This essay introduces the legal dimensions of the Anthropocene, i.e. the currently advocated new geological epoch in which humans are the defining force. It explores in this context two basic propositions. First, law as a technology of social organisation has been neglected in the otherwise highly technology-focused accounts by natural and social scientists of the drivers of the Anthropocene. Secondly, in those rare instances where law has been discussed, there is a tendency to assume that the role of law is to tackle the negative externalities of transactions (e.g. their environmental or social implications) rather than the core of the underlying transactions, i.e. the organization of production and consumption processes. Such focus on externalities fails to unveil the role of law in prompting, sustaining and potentially managing the processes that have led to the Anthropocene. After a brief introduction to the Anthropocene narrative and the possible role of law in it, it focuses on three main questions: the disconnection between natural and human history, the profound inequalities within the human variable driving the Anthropocene, and the technological transition required to reach a sustainable societal organisation.
In 1617, Hugo Grotius had his treatise On satisfaction published. Explicitly directed against Faustus Socinus’s 1594 book On Jesus Christ as our Saviour, it purports to contribute to the confutation of the Italian scholar’s teachings, which in the Netherlands were widely regarded as utterly heretical. The way in which he perceived Socinus, however, was mainly determined by the image of Socinianism as disseminated by its detractors, foremost Sibrandus Lubbertus of Franeker. Grotius did read Socinus’s work, but not with much care, and at least unaccommodatingly. The reason for Grotius to intervene in this theological debate is often assumed to have been to vindicate his and his ecclesiastical party’s views on religion as orthodox, or at least far removed from Socinianism and other heresies. In contrast, it is proposed here to take the explicit motivation in the preface at face value, and assume that Grotius wrote it to refute Socinus on the basis of his juridical, philological, and historical errors, simply because he could, and genuinely abhorred Socinianism as he had learned to understand it.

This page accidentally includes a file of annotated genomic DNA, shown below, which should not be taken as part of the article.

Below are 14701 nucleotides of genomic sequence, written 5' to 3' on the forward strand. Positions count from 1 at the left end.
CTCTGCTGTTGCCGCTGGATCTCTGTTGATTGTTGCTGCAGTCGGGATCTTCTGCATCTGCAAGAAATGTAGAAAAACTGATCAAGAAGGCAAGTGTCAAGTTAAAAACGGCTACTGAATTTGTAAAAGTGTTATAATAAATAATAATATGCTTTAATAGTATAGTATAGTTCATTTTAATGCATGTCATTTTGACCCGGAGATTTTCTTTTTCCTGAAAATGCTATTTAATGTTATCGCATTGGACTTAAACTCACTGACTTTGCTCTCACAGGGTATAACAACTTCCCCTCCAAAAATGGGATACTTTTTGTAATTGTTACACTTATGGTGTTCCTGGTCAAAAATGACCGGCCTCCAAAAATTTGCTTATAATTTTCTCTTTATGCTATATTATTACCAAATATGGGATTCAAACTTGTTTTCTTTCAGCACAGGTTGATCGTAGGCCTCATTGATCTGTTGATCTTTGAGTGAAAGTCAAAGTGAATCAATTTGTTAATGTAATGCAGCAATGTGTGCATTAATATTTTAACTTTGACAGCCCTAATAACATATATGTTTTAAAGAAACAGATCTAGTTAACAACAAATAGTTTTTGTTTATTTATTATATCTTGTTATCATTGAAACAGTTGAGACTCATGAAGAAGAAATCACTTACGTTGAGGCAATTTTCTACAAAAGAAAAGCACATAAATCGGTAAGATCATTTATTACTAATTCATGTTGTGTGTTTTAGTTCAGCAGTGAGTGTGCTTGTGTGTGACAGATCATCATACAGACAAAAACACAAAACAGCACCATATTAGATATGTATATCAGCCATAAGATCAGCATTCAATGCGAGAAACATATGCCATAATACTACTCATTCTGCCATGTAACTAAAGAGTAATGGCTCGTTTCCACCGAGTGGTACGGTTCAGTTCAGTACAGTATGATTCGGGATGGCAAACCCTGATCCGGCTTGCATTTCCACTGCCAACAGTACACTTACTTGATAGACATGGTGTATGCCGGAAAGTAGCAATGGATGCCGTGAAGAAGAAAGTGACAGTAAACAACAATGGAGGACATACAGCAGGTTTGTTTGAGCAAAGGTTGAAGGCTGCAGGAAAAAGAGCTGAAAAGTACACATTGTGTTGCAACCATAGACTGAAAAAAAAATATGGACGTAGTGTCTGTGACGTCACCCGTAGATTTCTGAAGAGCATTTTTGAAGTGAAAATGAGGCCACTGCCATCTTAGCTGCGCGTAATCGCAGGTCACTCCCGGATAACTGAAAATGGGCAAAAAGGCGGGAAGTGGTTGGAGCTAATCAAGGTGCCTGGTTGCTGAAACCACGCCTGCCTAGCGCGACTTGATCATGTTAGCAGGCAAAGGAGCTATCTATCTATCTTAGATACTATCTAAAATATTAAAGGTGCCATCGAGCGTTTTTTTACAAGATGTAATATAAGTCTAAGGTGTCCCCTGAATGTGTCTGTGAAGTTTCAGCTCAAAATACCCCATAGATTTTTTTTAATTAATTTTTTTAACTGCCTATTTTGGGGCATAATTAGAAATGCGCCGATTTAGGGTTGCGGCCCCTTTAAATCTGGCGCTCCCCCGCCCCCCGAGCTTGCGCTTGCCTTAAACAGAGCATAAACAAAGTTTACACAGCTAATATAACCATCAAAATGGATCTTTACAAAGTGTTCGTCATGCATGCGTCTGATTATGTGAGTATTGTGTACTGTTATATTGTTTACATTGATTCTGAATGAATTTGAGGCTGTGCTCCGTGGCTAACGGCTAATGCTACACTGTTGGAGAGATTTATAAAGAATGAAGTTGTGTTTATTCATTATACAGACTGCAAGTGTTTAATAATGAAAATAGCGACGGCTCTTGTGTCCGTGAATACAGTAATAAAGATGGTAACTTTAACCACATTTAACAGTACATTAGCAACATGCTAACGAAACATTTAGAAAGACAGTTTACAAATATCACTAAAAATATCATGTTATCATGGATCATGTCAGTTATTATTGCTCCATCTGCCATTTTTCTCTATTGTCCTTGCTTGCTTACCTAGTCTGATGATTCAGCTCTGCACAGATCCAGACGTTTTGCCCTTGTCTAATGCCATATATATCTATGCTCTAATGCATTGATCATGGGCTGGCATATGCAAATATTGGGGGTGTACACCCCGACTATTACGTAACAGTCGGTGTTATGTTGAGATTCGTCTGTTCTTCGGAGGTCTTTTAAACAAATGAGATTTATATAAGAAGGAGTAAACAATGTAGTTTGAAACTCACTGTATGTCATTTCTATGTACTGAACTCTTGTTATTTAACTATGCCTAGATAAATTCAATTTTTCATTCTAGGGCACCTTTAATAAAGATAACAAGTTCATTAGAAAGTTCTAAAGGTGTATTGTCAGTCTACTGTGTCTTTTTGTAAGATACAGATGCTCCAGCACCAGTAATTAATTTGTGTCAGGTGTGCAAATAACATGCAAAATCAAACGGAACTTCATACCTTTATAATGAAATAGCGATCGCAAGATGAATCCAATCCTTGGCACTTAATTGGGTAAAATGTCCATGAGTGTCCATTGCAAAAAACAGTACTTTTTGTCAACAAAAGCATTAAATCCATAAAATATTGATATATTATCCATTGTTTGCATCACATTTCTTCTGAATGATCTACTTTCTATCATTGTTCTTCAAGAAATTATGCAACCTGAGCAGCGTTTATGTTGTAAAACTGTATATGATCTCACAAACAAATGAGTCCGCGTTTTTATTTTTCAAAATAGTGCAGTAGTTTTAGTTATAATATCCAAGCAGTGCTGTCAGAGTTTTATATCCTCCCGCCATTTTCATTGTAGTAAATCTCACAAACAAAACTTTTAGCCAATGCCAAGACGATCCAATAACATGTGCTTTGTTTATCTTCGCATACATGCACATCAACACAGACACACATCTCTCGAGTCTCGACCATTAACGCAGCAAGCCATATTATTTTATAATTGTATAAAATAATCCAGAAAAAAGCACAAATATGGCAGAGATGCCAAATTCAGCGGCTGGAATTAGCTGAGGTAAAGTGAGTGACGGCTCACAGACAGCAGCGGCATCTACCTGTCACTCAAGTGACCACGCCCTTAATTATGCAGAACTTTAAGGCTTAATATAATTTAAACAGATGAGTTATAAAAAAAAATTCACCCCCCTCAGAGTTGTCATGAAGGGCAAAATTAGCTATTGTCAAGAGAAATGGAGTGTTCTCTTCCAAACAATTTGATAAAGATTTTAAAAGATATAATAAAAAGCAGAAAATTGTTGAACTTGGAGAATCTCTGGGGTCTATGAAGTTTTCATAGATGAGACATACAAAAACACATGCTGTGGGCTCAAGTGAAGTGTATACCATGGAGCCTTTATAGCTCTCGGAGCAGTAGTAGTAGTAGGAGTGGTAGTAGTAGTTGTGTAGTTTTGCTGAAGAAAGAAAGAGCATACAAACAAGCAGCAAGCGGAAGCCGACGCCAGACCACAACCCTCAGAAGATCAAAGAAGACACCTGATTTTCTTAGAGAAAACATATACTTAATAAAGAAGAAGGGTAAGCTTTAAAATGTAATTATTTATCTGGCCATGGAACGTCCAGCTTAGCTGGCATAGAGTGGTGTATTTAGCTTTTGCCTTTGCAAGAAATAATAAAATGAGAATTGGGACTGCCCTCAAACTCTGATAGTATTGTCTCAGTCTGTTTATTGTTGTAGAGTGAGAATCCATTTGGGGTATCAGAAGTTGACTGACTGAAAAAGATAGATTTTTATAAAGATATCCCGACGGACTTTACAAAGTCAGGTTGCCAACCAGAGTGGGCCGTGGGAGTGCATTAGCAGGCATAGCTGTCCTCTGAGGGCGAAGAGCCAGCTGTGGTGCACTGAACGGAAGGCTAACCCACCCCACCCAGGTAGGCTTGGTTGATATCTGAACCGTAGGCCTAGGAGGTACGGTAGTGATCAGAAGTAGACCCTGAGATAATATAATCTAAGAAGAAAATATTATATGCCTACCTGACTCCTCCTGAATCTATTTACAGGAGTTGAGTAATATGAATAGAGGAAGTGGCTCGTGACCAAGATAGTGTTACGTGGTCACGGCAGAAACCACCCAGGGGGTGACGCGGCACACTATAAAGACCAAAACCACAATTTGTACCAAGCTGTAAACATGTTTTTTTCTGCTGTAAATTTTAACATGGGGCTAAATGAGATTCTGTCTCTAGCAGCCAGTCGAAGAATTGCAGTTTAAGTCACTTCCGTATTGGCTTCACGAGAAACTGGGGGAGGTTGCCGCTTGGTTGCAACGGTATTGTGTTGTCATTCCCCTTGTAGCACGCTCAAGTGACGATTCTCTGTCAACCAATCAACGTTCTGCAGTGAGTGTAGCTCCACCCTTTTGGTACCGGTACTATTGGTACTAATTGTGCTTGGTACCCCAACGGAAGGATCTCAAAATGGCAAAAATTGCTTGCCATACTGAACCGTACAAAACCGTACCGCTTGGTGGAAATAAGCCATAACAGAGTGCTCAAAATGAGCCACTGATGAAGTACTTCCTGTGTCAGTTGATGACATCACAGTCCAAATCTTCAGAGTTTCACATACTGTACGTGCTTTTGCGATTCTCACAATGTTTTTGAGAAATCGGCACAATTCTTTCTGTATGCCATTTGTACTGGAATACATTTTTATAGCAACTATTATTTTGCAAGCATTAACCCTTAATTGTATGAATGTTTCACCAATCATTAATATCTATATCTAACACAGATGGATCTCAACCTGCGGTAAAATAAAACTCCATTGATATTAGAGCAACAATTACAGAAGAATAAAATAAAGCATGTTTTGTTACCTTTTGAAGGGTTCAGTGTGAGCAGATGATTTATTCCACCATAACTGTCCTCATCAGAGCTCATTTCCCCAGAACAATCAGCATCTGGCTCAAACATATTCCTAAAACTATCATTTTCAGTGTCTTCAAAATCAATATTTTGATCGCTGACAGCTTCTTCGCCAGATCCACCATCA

In this Reply, I argue that pace Knud Haakonssen it is dubious that Adam Smith managed to ‘blow up’ Hugo Grotius’s universalist system of natural jurisprudence. Rather, Smith emerges as a closet rationalist who put forward crypto-normative universalist claims himself and found that he could not in the end improve upon Grotius’s system. Grotius was not seen by Smith as a ‘casuist’ tout court. I try to give an explanation for the tensions introduced into Smith’s work by his incorporation of key aspects of Grotius’s theory of justice. Furthermore, I try to clarify in what regard Grotius should be seen as a novel and original thinker. Lastly, I argue in favor of according ideas and arguments their own weight, against a facile contextualism that is always in danger of falling prey to the genealogical fallacy.